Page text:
Amid Covid-19 Ramadan remains a month of sacrifice
Tuesday marked the first day of the Muslim holy month of Ramadan.
The ninth month of the Islamic lunar calendar, it officially begins with the signing of the new moon.
Muslims use the lunar calendar, which is ten days shorter than the Gregorian calendar, and as such, the date of Ramadan varies from year to year. Having started on April 13 this year, it ends on May 12.
Muslims believe that the first verses of Holy Koran were revealed to the Prophet Muhammad during the month of Ramadan, and they choose to honour this month with a time of reflection and personal sacrifice. Fasting, reflection and charitable giving are among the other spiritual practices that are a part of it.
Fasting, which is called saum, is one of the five pillars of the religion of Islam and considered among the highest forms of Islamic worship. It is observed from sunrise to sunset and it is mandatory for all healthy and able-bodied adult Muslims. Children, seniors and pregnant or breastfeeding women are exempt.
Anyone who participates eats a predawn meal called suhoor, fasts during daylight hours and then breaks their fast in the evening with a meal referred to as iftar. The Holy Koran gives instructions for fasting during Ramadan and also details its purpose: it is an act of worship and a way to draw closer to Allah. This time of fasting is less about the physical experience and more about the spiritual sacrifice it requires.
By abstaining from food and drink during sunlight hours, Muslims begin to sympathise with those around the world who have little to eat each day. Observers also focus on charity and goodwill during the Ramadan period. It’s traditional for Muslims to collect and donate to charities or people in need during the month. This is in alignment with the principle of Zakat – charitable giving – which is another of the five pillars of Islam.
Most of us associate Ramadan with fasting from food only, however the Muslim fast extends far beyond that. During this time Muslims also abstain from negative vices and habits such as swearing, smoking, arguing and lustful or covetous thoughts. This intentional act of physical and spiritual fasting is designed to redirect the heart from worldly things to self-discipline, sacrifice and empathy.
In addition to the self-control developed through Ramadan, this is also a time for spiritual growth. Muslims will recite the Koran and participate in special times of prayer. By fasting from many of the world’s distractions, Ramadan is a time of sincere reflection for its observers. Through increased prayer time and devotion, Muslims connect more closely to Allah and give thanks for all His blessings. The Prophet Muhammad considered this exercise of self-reflection crucial, saying that one hour of contemplation is better than 70 years of worship.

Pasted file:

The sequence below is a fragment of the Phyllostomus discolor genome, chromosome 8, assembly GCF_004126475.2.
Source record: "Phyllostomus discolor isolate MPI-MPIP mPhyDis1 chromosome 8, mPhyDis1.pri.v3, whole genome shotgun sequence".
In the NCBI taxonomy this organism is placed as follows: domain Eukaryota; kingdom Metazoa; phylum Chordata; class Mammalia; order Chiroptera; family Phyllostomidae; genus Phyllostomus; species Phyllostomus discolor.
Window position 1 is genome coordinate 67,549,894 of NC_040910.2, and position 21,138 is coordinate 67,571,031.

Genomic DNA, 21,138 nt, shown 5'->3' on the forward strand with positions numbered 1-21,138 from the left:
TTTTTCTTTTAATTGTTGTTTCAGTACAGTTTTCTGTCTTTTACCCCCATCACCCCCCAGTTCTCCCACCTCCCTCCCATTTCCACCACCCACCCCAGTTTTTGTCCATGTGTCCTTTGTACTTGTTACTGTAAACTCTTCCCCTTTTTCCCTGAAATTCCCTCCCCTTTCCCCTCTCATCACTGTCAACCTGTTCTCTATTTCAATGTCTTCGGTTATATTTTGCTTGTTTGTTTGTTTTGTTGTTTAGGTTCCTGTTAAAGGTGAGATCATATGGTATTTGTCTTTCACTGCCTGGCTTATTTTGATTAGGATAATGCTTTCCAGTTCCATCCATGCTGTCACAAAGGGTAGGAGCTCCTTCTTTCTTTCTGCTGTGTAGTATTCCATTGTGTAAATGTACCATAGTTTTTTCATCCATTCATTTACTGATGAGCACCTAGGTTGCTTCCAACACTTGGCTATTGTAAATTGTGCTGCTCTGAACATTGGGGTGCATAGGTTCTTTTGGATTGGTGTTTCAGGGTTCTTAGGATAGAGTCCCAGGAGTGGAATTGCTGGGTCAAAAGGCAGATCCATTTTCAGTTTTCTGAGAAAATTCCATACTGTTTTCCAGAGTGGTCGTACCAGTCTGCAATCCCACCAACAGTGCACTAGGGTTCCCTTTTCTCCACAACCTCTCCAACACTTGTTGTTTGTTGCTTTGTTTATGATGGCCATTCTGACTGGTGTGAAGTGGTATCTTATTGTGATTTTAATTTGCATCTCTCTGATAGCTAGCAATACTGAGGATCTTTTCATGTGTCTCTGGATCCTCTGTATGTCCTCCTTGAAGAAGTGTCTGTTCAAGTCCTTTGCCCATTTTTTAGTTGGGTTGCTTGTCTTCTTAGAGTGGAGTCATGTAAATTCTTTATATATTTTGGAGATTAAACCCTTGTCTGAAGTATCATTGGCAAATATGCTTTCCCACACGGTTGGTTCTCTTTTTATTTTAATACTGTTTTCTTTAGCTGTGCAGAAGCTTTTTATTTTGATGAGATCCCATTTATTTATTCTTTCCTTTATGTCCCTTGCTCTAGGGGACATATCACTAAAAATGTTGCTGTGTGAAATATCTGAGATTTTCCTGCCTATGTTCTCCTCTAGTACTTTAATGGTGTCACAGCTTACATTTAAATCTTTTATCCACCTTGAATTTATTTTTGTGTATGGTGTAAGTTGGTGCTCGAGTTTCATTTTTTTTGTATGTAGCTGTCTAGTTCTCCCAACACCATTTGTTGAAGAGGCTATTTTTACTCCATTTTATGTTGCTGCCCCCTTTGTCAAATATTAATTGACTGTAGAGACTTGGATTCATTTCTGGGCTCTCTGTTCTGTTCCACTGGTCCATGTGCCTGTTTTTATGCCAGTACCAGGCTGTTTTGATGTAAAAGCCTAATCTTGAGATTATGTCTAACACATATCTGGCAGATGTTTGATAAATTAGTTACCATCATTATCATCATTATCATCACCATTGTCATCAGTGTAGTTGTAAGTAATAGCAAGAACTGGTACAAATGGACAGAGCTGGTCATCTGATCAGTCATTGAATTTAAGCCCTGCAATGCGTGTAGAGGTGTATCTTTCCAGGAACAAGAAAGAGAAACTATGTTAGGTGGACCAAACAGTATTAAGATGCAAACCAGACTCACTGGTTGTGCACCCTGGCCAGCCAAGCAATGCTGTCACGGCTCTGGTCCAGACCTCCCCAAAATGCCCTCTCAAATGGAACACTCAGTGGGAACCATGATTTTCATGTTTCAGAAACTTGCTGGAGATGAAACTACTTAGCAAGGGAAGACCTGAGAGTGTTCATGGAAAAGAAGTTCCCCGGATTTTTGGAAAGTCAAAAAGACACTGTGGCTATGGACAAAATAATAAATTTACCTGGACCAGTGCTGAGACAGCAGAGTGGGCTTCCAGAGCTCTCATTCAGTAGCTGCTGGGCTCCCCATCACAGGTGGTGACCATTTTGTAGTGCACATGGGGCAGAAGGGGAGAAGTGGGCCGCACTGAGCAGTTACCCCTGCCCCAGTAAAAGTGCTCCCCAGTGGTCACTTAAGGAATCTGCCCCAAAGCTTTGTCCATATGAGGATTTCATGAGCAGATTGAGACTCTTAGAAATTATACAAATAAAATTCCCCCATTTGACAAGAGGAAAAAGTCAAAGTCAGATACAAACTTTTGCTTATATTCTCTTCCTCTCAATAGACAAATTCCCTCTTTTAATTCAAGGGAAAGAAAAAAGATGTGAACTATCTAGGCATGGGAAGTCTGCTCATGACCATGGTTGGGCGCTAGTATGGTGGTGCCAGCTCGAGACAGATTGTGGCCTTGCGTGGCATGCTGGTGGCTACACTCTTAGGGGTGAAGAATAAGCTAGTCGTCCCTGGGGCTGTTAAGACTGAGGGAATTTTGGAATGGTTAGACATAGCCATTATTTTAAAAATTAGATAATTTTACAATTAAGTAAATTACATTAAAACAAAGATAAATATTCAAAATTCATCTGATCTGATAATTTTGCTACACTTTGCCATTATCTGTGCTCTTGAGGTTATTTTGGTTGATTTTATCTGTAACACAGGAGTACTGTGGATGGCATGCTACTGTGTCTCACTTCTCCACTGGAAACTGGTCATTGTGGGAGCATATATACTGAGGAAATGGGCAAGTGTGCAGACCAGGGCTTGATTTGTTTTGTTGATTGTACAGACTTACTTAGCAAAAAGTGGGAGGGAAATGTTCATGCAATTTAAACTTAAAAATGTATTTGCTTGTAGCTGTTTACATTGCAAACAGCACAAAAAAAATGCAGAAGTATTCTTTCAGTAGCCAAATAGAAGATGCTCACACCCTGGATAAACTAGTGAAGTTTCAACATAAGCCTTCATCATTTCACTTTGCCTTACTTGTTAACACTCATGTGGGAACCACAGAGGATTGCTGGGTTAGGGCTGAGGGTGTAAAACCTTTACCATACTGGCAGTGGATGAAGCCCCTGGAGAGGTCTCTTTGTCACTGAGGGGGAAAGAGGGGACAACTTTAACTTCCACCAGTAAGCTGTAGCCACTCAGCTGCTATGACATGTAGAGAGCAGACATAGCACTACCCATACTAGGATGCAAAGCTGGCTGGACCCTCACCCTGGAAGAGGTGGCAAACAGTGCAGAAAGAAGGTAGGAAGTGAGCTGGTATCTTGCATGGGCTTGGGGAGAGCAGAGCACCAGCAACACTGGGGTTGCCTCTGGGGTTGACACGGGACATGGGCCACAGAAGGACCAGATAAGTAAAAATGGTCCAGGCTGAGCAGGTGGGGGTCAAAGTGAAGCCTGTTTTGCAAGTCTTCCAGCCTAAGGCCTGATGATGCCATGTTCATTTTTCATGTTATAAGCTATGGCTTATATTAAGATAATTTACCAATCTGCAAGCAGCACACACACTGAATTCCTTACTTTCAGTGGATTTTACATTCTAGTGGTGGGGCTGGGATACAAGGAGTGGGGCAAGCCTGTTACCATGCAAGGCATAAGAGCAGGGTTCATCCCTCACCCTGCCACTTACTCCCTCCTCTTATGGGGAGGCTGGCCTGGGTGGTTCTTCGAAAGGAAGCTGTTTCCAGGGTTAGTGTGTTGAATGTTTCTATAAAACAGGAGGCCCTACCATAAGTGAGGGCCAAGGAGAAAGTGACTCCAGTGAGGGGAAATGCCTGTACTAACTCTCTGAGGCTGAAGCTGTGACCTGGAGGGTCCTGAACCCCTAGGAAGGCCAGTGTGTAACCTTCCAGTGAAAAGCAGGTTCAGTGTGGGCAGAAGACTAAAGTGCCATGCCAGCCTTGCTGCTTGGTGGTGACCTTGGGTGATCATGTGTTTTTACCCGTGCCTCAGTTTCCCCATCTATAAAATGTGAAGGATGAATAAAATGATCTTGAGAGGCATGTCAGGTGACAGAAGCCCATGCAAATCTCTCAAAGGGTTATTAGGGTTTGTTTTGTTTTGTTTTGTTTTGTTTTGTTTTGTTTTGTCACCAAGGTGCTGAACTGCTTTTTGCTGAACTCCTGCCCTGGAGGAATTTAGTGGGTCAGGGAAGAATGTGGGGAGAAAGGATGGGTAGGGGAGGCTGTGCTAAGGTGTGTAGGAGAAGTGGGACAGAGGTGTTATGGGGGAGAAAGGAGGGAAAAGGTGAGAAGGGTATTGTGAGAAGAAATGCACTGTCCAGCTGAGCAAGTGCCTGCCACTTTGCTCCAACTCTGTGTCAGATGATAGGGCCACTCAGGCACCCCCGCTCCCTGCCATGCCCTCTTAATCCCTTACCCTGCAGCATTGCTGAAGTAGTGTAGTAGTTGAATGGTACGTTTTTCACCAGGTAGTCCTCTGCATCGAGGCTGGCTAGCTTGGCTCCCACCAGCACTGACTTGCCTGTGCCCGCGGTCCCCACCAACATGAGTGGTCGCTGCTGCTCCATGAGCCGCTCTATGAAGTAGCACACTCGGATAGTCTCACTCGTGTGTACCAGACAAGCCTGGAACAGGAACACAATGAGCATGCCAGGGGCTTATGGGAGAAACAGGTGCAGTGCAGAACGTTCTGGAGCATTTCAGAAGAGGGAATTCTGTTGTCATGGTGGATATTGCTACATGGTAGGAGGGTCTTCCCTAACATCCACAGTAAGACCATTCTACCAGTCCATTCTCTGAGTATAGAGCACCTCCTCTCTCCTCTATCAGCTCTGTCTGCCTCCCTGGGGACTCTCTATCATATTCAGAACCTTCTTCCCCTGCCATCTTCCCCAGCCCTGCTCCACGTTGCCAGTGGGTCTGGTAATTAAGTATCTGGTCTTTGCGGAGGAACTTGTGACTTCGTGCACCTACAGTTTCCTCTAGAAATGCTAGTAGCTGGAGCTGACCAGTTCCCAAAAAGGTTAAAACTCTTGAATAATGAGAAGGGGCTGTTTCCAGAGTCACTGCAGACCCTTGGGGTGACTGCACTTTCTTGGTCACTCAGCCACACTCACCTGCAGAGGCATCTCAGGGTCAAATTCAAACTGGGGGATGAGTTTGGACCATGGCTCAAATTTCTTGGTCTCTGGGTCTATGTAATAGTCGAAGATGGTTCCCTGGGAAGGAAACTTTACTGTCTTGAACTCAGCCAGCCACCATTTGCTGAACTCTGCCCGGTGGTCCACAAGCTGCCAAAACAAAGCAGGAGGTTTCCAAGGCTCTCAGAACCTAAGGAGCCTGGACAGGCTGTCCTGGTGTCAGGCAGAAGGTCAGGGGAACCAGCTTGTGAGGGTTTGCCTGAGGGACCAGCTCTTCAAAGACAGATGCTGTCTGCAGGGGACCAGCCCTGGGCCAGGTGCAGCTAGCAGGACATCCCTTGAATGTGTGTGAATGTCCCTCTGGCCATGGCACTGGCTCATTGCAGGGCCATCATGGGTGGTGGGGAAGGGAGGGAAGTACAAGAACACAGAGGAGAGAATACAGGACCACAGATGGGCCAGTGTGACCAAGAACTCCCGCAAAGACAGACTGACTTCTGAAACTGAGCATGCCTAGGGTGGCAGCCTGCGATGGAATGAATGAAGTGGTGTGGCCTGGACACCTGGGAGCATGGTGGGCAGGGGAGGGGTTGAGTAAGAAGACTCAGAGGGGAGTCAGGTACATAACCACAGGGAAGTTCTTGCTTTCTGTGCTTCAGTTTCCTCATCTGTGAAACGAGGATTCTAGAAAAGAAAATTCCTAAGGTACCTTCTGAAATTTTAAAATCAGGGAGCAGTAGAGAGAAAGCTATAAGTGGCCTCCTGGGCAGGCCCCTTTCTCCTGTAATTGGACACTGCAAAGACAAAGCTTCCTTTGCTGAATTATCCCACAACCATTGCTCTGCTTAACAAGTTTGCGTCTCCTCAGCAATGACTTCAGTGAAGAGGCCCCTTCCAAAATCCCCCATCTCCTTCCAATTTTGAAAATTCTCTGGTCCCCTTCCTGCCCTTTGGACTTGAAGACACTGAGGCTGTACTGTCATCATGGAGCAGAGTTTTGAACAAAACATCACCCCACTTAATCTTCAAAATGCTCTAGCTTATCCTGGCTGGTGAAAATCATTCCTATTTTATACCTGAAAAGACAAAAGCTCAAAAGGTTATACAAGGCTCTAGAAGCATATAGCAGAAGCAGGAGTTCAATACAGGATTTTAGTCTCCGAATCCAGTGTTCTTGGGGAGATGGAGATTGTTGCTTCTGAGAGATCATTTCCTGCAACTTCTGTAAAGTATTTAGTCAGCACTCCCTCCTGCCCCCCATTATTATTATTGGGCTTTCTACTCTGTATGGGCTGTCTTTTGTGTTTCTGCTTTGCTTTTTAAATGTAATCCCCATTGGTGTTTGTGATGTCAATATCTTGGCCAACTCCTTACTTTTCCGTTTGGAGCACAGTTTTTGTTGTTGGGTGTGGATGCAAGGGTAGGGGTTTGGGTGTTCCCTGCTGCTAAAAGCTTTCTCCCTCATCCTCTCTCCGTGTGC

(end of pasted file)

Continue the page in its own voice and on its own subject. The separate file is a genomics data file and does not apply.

Locally, members of the Muslim community are participating in this religious practice for the next three weeks. Ordinarily observers would gather for prayers at the Masjid throughout the month and come together to break their fast with a celebration of Eid Al- Fitr, or the ‘Festival of Breaking the Fast’, which signals the end of Ramadan and the beginning of the next month, Shawwal.
The festival can last up to three days in certain cultures. In Bermuda, the Islamic community celebrates this occasion with a Jumuah service, or Friday prayers.
This year families will celebrate among themselves again, as Government regulations have closed places of worship and prohibit large gatherings. There will likely be no services or large feast but the individual prayers for forgiveness, guidance and protection from the Koran will be recited and families will observe this time together in their own “bubbles”.
The overall spiritual purpose of Ramadan is to prevent the body from taking control of the soul. While Ramadan is only one month on the calendar, the spiritual lessons learnt can be applied all year round.
‘O you who have believed, decreed upon you is fasting as it was decreed upon those before you that you may become righteous.’ Holy Koran – Surah Al-Baqarah [2:183]
Anyone interested in learning more about the religion of Islam and the Muslim community here in Bermuda is encouraged to contact the Masjid Muhammed: 292-5986, www.masjidmuhammad.net